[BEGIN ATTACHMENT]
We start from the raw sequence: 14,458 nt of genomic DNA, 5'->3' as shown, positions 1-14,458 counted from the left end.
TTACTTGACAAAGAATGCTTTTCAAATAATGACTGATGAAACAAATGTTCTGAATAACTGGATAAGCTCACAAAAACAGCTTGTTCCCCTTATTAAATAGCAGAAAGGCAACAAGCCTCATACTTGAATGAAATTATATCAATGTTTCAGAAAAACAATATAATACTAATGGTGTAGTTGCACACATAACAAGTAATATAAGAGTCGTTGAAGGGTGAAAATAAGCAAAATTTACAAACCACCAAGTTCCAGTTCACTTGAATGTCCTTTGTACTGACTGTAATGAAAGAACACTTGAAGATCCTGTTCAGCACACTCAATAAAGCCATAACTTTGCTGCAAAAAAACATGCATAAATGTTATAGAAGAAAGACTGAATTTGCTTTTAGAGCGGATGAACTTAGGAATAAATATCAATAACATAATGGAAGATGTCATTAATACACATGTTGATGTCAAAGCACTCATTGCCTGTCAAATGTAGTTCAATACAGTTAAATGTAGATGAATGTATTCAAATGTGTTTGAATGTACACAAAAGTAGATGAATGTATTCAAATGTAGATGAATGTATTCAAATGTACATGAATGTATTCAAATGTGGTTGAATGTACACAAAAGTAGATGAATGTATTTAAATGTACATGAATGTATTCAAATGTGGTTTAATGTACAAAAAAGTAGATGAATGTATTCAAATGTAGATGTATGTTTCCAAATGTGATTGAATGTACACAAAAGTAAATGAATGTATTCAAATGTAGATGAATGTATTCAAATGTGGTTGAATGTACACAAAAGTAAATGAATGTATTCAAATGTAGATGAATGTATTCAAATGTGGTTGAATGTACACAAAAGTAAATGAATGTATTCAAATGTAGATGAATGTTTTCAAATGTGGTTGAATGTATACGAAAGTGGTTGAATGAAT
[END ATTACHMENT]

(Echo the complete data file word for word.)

We start from the raw sequence: 14,458 nt of genomic DNA, 5'->3' as shown, positions 1-14,458 counted from the left end.
TTACTTGACAAAGAATGCTTTTCAAATAATGACTGATGAAACAAATGTTCTGAATAACTGGATAAGCTCACAAAAACAGCTTGTTCCCCTTATTAAATAGCAGAAAGGCAACAAGCCTCATACTTGAATGAAATTATATCAATGTTTCAGAAAAACAATATAATACTAATGGTGTAGTTGCACACATAACAAGTAATATAAGAGTCGTTGAAGGGTGAAAATAAGCAAAATTTACAAACCACCAAGTTCCAGTTCACTTGAATGTCCTTTGTACTGACTGTAATGAAAGAACACTTGAAGATCCTGTTCAGCACACTCAATAAAGCCATAACTTTGCTGCAAAAAAACATGCATAAATGTTATAGAAGAAAGACTGAATTTGCTTTTAGAGCGGATGAACTTAGGAATAAATATCAATAACATAATGGAAGATGTCATTAATACACATGTTGATGTCAAAGCACTCATTGCCTGTCAAATGTAGTTCAATACAGTTAAATGTAGATGAATGTATTCAAATGTGTTTGAATGTACACAAAAGTAGATGAATGTATTCAAATGTAGATGAATGTATTCAAATGTACATGAATGTATTCAAATGTGGTTGAATGTACACAAAAGTAGATGAATGTATTTAAATGTACATGAATGTATTCAAATGTGGTTTAATGTACAAAAAAGTAGATGAATGTATTCAAATGTAGATGTATGTTTCCAAATGTGATTGAATGTACACAAAAGTAAATGAATGTATTCAAATGTAGATGAATGTATTCAAATGTGGTTGAATGTACACAAAAGTAAATGAATGTATTCAAATGTAGATGAATGTATTCAAATGTGGTTGAATGTACACAAAAGTAAATGAATGTATTCAAATGTAGATGAATGTTTTCAAATGTGGTTGAATGTATACGAAAGTGGTTGAATGAAT